Sasha and I took a day trip to Tsarskoye Selo (= Tsar’s Village) located in a small town outside of St. Petersburg called Pushkin. Tsarskoye Selo is the estate given to Catherine I by her husband Peter I (the Great!). However it was her daughter Elizabeth who developed the gorgeous palace at the heart of the grounds. It soon became a popular place for summer residency amongst the nobility. Later, Alexander I opened the Lyceum next to the palace which was attended by Pushkin. So we knew we were heading to a place of royal and literary significance!
We hopped on the elecktrichka and soon arrived at the grounds. We began by walking around the vast gardens and admiring the various features around the main lake.
However, we soon realised we should have begun queueing for the palace first. The whole estate was full of tourist groups who were easy to escape when wandering around – but when we were forced to queue for two hours to get into the palace we were a little disappointed. We eventually fought our way in, only to be jostled along in between huge tour groups. It was a shame that our experience around the palace was somewhat spoiled by the stress and crowds, particularly given that they only have about six rooms open to the public. Nonetheless we did manage to see the famous Amber Room (even though we weren’t allowed to take photos, obviously…). The original Amber Room was looted by Nazi soldiers when Pushkin was occupied in 1941. The location of the original components of the Amber Room are still unknown. Luckily the Room was restored to its former glory between 1979 and 2003, and is now open to the public. We also enjoyed the beauty of the main hall, which was reminiscent of the Hall of Mirrors in Versailles.
We finished our day with a stroll around the far side of the palace which gave us an amazing view of some regal gates with the palace standing in the background.
Scarlett Sails/ Алые паруса
I rushed back to St.Petersburg that evening for the Scarlett Sails event. This is the highlight of the White Nights festivals that take place during the summer months in St. Petersburg . It features a free concert, a fireworks display and a huge ship with red sails which goes up and down the Neva River. This tradition begun after WWII when Soviet students were celebrating the end of their school year.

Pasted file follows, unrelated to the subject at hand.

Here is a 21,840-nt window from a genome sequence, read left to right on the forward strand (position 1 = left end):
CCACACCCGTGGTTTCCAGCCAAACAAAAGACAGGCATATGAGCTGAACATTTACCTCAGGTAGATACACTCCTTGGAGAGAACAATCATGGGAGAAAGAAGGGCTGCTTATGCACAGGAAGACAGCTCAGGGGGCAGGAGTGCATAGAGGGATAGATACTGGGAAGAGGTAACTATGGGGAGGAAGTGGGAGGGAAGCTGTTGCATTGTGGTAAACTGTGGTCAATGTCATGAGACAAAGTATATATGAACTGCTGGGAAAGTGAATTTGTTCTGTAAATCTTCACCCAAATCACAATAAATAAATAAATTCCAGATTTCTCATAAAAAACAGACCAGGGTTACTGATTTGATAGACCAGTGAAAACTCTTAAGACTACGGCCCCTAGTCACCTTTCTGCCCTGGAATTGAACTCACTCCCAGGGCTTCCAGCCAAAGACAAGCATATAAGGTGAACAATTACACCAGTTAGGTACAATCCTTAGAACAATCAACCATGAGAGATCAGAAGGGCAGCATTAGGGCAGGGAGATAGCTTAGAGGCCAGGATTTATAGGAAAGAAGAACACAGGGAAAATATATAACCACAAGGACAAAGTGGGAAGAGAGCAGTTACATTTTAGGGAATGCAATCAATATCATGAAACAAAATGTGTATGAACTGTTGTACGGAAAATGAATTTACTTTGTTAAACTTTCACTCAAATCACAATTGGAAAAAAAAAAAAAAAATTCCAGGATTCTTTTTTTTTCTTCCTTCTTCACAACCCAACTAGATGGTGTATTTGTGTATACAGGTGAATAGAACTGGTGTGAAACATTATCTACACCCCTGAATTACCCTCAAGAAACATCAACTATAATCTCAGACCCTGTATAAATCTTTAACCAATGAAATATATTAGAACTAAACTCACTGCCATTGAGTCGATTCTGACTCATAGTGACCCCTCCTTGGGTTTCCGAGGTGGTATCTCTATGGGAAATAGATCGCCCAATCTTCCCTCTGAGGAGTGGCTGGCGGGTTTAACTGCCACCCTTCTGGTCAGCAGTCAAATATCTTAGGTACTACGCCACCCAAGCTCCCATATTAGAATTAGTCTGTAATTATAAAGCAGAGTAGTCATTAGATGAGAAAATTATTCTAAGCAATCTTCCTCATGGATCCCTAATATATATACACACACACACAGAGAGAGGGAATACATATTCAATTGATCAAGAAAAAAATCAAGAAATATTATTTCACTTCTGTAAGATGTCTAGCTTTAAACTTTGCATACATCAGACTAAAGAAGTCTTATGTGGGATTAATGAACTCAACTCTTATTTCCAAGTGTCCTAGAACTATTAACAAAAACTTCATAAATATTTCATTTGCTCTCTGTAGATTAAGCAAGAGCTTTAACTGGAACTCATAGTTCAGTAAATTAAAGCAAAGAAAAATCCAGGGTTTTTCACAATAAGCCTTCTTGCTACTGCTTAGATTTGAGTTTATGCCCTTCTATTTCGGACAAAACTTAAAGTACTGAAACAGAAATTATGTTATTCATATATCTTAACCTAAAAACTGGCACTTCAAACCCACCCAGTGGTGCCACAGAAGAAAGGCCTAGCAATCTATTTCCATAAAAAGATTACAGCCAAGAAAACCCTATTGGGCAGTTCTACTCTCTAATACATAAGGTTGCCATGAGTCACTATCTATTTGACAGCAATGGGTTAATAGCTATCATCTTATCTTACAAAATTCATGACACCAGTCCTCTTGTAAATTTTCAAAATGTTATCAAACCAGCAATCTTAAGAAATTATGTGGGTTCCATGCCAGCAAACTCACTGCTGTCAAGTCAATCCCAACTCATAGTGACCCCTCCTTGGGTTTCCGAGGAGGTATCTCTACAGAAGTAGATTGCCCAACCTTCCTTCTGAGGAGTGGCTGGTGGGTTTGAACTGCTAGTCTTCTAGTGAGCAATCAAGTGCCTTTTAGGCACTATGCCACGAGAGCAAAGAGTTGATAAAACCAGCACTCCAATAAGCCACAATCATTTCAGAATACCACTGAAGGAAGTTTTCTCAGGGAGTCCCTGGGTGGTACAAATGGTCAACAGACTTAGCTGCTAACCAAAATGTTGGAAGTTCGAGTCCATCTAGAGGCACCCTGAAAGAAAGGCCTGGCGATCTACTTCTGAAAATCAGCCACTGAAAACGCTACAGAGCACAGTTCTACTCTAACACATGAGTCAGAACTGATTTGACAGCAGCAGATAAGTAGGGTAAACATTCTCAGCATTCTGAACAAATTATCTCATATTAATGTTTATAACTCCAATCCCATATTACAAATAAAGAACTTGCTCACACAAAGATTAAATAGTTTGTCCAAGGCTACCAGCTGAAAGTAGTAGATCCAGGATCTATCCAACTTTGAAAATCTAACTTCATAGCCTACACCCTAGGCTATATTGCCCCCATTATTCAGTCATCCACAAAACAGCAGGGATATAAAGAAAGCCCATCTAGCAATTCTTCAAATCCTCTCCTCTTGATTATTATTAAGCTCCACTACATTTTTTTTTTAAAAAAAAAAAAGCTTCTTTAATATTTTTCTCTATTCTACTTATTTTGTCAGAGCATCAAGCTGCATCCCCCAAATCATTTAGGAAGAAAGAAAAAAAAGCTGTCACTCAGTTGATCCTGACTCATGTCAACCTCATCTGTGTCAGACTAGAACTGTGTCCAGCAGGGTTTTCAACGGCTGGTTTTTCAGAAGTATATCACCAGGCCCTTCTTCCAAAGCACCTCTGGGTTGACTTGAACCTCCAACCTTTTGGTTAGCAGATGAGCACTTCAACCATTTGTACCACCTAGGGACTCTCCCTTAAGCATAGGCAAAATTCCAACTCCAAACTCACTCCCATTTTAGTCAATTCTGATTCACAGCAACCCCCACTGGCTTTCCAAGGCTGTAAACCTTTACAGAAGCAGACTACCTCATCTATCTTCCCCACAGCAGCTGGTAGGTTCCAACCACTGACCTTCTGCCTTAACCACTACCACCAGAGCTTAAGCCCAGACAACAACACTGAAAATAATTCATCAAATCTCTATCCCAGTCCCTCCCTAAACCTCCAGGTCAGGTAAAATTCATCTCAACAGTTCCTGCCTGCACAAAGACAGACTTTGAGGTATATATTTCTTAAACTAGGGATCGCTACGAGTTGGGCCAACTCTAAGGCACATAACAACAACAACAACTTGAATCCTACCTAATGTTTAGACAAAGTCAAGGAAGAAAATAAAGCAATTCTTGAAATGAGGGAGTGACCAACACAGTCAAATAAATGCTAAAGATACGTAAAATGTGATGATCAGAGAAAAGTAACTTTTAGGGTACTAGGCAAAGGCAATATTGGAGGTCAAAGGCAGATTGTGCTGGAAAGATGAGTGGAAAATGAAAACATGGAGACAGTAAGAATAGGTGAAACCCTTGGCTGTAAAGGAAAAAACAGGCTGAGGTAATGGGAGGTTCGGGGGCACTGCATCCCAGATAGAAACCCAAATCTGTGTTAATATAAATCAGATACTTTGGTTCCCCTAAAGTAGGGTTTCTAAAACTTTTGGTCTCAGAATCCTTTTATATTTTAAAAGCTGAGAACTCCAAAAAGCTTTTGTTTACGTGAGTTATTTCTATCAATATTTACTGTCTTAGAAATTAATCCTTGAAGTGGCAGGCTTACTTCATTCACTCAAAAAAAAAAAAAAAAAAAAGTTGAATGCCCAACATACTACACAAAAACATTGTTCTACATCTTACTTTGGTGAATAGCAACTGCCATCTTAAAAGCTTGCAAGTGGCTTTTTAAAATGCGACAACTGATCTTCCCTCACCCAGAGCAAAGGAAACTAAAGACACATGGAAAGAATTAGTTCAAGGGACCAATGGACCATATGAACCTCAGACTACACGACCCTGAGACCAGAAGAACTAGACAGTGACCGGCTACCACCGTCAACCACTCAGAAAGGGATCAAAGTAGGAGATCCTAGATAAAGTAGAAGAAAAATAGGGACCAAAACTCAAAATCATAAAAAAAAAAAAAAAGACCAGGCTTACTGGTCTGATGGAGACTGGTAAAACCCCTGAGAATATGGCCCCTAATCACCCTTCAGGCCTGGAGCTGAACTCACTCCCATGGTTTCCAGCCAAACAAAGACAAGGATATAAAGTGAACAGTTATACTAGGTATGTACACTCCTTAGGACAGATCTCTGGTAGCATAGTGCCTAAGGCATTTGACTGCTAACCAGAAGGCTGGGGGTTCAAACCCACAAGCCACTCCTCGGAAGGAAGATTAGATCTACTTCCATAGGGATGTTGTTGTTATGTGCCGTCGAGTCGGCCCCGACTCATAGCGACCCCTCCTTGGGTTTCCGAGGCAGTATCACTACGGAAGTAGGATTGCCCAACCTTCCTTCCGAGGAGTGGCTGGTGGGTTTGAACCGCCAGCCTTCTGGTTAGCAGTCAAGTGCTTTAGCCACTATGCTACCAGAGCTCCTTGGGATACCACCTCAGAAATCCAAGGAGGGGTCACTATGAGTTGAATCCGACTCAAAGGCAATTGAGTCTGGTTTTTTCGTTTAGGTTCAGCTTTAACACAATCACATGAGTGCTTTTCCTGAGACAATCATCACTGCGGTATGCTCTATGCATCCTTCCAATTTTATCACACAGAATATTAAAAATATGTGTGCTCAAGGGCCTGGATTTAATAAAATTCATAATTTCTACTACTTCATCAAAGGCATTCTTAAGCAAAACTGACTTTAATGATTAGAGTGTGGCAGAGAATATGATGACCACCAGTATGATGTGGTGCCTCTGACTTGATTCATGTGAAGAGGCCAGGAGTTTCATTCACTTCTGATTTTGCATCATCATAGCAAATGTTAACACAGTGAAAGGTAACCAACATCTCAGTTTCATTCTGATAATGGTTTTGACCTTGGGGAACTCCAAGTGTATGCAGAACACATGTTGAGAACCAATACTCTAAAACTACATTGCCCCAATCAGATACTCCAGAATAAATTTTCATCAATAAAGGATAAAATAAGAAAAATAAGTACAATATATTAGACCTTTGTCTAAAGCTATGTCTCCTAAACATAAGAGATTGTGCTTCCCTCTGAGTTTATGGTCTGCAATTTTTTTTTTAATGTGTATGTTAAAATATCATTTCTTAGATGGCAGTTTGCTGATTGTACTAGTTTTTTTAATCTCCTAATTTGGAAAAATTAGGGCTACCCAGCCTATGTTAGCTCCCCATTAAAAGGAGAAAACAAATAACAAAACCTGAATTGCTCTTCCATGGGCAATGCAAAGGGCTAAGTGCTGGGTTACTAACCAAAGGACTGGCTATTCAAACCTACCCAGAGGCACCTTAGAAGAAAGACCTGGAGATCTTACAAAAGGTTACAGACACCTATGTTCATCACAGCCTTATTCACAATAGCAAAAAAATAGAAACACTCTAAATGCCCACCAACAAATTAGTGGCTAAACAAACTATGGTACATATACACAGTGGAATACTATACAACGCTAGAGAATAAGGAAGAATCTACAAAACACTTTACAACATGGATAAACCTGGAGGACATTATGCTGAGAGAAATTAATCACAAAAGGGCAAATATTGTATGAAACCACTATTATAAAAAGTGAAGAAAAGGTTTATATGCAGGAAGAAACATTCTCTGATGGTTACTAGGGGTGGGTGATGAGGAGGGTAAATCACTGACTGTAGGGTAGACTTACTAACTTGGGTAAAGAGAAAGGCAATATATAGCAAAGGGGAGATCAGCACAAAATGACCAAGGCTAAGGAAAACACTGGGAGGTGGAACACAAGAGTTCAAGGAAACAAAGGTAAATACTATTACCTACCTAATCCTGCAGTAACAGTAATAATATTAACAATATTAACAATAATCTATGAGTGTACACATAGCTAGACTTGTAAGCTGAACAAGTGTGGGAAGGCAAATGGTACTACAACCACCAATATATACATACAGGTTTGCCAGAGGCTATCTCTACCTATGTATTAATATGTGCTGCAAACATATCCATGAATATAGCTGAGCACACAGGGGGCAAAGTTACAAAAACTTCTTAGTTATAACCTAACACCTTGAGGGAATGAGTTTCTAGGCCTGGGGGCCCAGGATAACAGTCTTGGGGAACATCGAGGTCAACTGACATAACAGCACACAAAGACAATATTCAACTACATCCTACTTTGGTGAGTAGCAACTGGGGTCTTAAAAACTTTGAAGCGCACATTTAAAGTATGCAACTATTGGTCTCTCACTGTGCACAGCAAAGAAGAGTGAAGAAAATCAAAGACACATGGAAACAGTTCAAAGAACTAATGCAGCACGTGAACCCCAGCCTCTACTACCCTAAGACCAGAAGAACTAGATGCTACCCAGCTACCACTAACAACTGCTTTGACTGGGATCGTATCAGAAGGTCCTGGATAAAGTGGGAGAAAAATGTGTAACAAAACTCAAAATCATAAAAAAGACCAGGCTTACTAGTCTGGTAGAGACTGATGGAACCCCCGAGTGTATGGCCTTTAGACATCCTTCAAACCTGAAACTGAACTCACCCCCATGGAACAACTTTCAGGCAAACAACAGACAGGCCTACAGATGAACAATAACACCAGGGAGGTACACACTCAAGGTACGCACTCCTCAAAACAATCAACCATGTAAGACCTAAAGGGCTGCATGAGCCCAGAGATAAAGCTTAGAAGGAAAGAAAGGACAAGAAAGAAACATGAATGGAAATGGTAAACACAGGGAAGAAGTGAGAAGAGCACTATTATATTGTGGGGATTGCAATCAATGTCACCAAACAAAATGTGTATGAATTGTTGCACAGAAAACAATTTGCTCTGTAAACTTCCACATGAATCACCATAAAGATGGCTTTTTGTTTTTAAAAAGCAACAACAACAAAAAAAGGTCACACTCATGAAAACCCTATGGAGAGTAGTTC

It sounds a bit bizarre but I was told it was a must-see in St. Petersburg. I headed there with Martha and we tried to wedge our way to the front of the huge crowds gathered around the banks of the river. People were climbing up drainpipes and signposts just to get a better view! There were plenty of students there celebrating as well as lots of ordinary Petersburg citizens.
See you in a month, Piter!
I’ve come to the end of my time as a student at St. Petersburg State University. Leaving St. Petersburg wasn’t too sad though, as I will be returning here for a month in August. I have a placement as a volunteer at the State Hermitage and will continue to write my Year Abroad dissertation here. It won’t be quite the same as before because many of my Russian friends have returned home for the summer. But I’m safe in the knowledge that I still have time to explore the city and meet new people! However I will be moving into a new flat…I’ll let you know everything when I’m there! For now, I’m enjoying a month at home and making the most of British summertime which is considerably warmer than St. Petersburg ever was!